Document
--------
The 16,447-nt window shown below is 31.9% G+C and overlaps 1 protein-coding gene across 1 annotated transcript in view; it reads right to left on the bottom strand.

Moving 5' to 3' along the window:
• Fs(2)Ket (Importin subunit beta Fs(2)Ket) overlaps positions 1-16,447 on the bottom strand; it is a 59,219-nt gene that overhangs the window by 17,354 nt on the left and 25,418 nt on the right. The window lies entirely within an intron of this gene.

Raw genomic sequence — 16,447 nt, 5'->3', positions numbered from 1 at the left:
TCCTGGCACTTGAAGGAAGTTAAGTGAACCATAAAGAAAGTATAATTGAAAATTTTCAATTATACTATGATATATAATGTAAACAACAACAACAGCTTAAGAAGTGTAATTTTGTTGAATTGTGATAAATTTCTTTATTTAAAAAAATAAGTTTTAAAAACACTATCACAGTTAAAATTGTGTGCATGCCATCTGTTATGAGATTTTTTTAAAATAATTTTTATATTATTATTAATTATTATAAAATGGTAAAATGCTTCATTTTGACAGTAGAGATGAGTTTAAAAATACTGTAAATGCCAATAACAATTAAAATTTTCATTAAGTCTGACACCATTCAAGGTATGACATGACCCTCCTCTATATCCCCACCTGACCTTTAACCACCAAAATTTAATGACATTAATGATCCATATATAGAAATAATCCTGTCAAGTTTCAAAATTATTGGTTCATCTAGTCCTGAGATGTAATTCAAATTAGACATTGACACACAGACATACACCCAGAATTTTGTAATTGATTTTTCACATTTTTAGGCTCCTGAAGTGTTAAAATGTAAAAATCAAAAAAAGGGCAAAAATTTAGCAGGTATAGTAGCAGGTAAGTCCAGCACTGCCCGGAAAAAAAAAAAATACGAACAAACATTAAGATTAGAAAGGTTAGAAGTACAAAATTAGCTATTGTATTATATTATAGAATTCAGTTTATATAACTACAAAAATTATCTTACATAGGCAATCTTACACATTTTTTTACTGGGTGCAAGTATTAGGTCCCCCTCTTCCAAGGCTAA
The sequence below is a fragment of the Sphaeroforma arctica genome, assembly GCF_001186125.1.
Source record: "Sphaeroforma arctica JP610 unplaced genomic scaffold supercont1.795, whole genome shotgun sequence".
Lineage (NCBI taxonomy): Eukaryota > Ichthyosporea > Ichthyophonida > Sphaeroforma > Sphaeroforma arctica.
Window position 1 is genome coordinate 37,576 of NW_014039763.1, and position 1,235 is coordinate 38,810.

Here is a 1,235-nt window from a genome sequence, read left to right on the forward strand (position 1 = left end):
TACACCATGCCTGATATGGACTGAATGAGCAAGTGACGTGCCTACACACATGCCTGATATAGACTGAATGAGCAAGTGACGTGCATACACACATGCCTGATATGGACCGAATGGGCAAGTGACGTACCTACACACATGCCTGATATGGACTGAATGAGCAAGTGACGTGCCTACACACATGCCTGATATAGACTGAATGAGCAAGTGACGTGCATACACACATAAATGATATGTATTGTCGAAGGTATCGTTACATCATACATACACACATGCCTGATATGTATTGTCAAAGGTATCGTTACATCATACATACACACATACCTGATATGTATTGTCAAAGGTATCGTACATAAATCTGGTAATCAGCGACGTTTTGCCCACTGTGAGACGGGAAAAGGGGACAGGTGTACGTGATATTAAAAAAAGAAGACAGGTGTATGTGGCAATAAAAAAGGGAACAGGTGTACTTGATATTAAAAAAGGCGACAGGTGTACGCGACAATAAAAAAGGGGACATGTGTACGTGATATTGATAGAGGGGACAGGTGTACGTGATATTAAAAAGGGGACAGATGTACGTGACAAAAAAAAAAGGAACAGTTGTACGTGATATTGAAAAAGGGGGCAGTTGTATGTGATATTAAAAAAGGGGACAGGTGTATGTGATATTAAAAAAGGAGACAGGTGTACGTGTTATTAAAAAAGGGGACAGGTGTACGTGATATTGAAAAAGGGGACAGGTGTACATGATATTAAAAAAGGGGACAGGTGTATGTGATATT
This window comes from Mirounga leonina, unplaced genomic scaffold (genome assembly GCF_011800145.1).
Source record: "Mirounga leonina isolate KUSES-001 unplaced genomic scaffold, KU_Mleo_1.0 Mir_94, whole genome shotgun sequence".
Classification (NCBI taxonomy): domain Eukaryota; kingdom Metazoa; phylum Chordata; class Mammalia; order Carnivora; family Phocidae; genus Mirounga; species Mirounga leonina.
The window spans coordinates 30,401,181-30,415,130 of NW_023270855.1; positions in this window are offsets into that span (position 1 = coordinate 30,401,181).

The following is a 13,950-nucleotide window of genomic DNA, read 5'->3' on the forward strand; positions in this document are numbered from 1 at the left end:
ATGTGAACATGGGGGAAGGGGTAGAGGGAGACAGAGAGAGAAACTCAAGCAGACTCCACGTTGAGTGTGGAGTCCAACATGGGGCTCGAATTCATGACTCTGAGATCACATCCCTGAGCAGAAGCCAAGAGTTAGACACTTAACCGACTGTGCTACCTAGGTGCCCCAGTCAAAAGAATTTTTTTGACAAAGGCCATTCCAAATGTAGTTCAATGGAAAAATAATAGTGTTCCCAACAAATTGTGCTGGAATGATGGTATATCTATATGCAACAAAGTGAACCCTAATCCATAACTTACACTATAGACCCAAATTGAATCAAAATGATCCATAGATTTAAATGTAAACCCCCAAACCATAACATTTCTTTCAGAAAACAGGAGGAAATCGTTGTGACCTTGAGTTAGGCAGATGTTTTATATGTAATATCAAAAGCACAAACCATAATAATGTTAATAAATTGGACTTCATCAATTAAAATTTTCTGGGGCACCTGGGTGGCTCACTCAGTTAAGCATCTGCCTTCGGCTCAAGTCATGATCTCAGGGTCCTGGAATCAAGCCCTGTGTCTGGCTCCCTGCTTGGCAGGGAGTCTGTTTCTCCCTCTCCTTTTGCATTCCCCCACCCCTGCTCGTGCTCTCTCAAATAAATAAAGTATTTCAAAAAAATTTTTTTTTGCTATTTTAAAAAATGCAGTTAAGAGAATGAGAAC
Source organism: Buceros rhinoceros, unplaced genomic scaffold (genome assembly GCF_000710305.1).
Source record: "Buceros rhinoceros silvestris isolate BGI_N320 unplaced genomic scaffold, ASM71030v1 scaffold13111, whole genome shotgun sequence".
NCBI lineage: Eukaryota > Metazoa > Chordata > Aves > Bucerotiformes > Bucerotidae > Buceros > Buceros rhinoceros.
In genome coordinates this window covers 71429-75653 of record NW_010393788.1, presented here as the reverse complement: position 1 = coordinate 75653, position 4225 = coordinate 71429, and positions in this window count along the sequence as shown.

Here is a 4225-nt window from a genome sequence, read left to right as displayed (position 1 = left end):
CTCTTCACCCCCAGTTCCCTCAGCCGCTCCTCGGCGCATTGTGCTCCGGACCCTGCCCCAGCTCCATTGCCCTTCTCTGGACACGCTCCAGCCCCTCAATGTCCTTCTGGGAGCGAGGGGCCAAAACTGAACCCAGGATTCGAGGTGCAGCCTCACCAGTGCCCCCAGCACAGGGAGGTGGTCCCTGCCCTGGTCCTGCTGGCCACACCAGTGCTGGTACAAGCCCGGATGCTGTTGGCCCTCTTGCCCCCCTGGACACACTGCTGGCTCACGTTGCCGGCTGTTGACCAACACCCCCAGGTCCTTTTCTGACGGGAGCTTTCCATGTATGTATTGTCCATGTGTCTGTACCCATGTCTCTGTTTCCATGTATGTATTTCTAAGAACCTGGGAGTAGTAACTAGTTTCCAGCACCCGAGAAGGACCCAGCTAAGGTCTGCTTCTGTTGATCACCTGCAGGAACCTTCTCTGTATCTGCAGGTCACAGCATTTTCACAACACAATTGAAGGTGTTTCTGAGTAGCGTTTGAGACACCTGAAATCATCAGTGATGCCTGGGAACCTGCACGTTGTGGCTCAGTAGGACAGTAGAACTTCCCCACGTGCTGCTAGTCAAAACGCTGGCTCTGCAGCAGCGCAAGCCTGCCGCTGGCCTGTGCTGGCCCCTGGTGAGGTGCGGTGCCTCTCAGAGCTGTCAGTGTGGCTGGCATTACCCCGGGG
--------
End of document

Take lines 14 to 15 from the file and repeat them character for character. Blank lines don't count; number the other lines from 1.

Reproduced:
Classification (NCBI taxonomy): domain Eukaryota; kingdom Metazoa; phylum Chordata; class Mammalia; order Carnivora; family Phocidae; genus Mirounga; species Mirounga leonina.
The window spans coordinates 30,401,181-30,415,130 of NW_023270855.1; positions in this window are offsets into that span (position 1 = coordinate 30,401,181).